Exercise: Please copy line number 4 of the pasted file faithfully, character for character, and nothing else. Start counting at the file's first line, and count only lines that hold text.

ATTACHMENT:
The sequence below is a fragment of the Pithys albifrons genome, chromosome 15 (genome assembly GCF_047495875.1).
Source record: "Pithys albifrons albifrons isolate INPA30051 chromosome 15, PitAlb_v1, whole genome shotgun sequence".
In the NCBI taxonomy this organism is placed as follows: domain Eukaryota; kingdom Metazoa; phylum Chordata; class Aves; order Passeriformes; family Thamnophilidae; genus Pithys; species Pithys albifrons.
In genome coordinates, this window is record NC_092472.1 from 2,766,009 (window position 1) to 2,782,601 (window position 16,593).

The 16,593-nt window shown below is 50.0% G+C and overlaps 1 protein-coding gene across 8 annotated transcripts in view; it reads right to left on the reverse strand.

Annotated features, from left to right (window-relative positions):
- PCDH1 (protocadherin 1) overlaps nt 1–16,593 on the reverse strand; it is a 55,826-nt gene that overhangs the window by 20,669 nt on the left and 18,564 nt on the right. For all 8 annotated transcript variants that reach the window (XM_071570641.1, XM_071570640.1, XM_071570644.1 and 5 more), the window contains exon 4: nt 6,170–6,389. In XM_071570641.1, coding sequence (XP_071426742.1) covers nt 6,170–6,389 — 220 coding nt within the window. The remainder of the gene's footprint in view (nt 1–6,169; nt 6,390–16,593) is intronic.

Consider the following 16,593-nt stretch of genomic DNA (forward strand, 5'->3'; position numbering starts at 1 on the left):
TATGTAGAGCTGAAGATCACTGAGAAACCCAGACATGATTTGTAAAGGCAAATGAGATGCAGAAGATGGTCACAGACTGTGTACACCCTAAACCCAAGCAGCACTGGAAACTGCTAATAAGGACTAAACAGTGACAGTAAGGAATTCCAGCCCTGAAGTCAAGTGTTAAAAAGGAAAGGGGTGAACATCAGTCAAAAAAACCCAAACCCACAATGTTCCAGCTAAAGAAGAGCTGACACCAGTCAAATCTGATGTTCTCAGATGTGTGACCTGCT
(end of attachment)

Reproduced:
In genome coordinates, this window is record NC_092472.1 from 2,766,009 (window position 1) to 2,782,601 (window position 16,593).